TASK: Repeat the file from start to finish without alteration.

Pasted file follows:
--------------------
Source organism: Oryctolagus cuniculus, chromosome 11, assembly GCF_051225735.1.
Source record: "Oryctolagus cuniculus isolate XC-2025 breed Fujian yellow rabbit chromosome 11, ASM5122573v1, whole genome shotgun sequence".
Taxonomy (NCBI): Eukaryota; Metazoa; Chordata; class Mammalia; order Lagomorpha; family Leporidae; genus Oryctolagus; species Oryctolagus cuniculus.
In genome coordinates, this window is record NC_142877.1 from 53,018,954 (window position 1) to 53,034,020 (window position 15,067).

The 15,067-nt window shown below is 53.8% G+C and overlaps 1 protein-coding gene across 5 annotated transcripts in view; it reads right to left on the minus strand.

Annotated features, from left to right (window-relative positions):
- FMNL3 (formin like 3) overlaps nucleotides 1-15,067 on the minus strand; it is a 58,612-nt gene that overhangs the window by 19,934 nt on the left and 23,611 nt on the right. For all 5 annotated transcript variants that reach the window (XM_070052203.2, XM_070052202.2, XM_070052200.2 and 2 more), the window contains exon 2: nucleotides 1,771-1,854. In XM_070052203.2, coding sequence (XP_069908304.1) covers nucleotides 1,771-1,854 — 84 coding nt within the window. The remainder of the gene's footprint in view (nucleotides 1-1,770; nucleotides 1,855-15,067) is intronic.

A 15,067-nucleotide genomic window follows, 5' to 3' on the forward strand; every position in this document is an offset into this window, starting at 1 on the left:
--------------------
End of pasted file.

Source organism: Oryctolagus cuniculus, chromosome 11, assembly GCF_051225735.1.
Source record: "Oryctolagus cuniculus isolate XC-2025 breed Fujian yellow rabbit chromosome 11, ASM5122573v1, whole genome shotgun sequence".
Taxonomy (NCBI): Eukaryota; Metazoa; Chordata; class Mammalia; order Lagomorpha; family Leporidae; genus Oryctolagus; species Oryctolagus cuniculus.
In genome coordinates, this window is record NC_142877.1 from 53,018,954 (window position 1) to 53,034,020 (window position 15,067).

The 15,067-nt window shown below is 53.8% G+C and overlaps 1 protein-coding gene across 5 annotated transcripts in view; it reads right to left on the minus strand.

Annotated features, from left to right (window-relative positions):
- FMNL3 (formin like 3) overlaps nucleotides 1-15,067 on the minus strand; it is a 58,612-nt gene that overhangs the window by 19,934 nt on the left and 23,611 nt on the right. For all 5 annotated transcript variants that reach the window (XM_070052203.2, XM_070052202.2, XM_070052200.2 and 2 more), the window contains exon 2: nucleotides 1,771-1,854. In XM_070052203.2, coding sequence (XP_069908304.1) covers nucleotides 1,771-1,854 — 84 coding nt within the window. The remainder of the gene's footprint in view (nucleotides 1-1,770; nucleotides 1,855-15,067) is intronic.

A 15,067-nucleotide genomic window follows, 5' to 3' on the forward strand; every position in this document is an offset into this window, starting at 1 on the left: